NEW YORK — Financial markets shuddered Wednesday after the Federal Reserve said it could start scaling back its huge economic stimulus program later this year and end it by the middle of 2014.
The reaction by investors — the Dow Jones industrial average fell more than 200 points and the yield on the 10-year Treasury note rose to its highest in 15 months — showed just how much investors have come to depend on the Fed’s easy money policies that have helped send the stock market up 140 percent in the past four years.
“Any whiff there’s going to be reduction in the (Fed’s) ammunition is met with selling,” said James Camp, managing director of fixed income at Eagle Asset Management.
The selloff was broad. All 10 sectors in the Standard’s & Poor’s 500 fell, led by high-dividend stocks like telecommunications and utilities.
The Fed’s $85 billion in monthly bond purchases have helped the U.S. economy by keeping long-term interest rates low and encouraging borrowing and investing. Now, it looks like the Fed is closer to ending that program as the U.S. economy improves.
The stock market drifted lower for most of the day, ahead of a scheduled statement from the Fed and a press conference by Chairman Ben Bernanke. The Dow was down just 16 points shortly before the central bank released a policy statement and economic outlook at 2 p.m.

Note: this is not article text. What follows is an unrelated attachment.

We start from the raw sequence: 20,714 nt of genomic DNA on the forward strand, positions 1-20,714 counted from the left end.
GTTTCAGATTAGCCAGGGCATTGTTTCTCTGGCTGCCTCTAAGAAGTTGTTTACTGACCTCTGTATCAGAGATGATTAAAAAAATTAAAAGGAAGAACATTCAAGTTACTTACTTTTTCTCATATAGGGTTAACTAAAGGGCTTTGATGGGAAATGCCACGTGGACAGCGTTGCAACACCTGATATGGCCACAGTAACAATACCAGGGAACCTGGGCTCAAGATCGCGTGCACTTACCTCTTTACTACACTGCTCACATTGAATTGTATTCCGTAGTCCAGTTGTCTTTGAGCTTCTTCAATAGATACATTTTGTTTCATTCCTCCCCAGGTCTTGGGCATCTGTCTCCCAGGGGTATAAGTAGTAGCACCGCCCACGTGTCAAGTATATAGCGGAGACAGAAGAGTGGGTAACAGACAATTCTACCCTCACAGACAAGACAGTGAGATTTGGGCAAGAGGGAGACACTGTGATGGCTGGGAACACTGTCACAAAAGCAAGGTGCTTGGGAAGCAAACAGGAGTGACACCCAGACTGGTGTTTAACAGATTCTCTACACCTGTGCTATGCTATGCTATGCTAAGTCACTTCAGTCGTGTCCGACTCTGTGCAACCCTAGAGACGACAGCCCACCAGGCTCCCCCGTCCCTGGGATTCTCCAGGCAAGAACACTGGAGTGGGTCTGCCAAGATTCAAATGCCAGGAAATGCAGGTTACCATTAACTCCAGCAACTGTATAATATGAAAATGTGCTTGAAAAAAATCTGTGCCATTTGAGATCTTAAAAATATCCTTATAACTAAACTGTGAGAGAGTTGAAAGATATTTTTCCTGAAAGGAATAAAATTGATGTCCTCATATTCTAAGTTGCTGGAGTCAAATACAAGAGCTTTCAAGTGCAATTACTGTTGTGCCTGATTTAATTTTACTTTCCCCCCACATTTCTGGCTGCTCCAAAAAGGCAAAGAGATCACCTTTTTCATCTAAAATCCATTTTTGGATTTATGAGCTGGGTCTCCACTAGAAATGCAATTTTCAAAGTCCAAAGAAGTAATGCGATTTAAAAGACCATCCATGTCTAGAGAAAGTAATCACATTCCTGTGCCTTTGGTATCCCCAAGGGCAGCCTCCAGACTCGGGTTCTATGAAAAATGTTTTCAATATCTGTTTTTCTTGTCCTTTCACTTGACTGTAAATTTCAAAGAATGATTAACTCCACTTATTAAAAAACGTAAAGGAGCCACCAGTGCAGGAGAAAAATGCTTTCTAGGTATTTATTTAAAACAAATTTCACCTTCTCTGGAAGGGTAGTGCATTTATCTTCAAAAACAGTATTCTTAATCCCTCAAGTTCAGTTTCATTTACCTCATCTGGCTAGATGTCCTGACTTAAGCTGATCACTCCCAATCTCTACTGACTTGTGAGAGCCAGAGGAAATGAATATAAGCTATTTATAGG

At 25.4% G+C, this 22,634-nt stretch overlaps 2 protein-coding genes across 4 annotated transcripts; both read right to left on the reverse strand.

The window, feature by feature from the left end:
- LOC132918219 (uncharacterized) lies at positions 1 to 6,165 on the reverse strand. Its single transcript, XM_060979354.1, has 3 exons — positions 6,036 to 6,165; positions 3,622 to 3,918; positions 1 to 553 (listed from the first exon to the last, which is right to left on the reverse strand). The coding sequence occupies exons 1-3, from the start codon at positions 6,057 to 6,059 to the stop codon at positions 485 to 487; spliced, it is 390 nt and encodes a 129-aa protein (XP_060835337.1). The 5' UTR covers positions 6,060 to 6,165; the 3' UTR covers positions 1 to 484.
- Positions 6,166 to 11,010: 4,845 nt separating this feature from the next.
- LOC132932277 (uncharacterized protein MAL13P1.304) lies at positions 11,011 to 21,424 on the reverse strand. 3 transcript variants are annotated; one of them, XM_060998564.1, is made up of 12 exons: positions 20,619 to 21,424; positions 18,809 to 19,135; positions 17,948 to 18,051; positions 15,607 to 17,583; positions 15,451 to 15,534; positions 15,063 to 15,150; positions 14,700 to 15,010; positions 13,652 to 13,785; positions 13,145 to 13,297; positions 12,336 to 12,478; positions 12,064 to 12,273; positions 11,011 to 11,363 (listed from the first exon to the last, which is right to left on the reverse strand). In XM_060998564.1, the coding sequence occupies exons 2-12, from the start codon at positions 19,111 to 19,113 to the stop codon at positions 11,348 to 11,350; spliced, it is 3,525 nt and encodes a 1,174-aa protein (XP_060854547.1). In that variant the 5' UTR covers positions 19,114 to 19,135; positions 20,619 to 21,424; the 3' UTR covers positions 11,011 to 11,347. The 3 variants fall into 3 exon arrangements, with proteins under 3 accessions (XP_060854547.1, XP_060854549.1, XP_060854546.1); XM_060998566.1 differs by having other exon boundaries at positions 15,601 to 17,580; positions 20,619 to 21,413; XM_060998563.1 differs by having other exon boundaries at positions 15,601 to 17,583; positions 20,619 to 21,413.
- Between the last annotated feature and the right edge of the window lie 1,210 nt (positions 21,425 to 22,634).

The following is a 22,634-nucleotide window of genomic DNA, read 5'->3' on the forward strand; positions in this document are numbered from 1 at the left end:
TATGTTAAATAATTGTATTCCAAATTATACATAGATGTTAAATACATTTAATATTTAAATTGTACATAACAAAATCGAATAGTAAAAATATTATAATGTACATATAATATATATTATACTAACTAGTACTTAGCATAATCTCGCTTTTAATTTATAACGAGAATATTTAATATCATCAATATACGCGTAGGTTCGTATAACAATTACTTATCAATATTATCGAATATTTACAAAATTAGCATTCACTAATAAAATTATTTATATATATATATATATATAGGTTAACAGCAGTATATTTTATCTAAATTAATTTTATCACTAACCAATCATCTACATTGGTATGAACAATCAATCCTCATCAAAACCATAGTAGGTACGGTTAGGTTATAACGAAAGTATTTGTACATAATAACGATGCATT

Stocks started to fall after the Fed’s statement. The selling accelerated after Bernanke began speaking at 2:30 p.m. The Dow Jones industrial average fell 206.04 points, or 1.4 percent, to 15,112.19. Other indexes also fell.
Bond and currency investors reacted more sharply to the Fed’s news. Bond yields spiked as investors anticipated a slowdown in the Fed’s purchases.
The yield on the 10-year Treasury note jumped to 2.31 percent, its highest in 15 months. The yield on the note started the day at 2.21 percent.
An index measuring the dollar against six other currencies surged 1 percent. The dollar rose against the Japanese yen, the euro and other currencies as traders anticipated higher U.S. rates.
The Standard & Poor’s 500 index fell 22.88 points, or 1.4 percent, to 1,628.93.
In other U.S. stock trading, the Nasdaq composite fell 38.98 points, or 1.1 percent, to 3,443.20.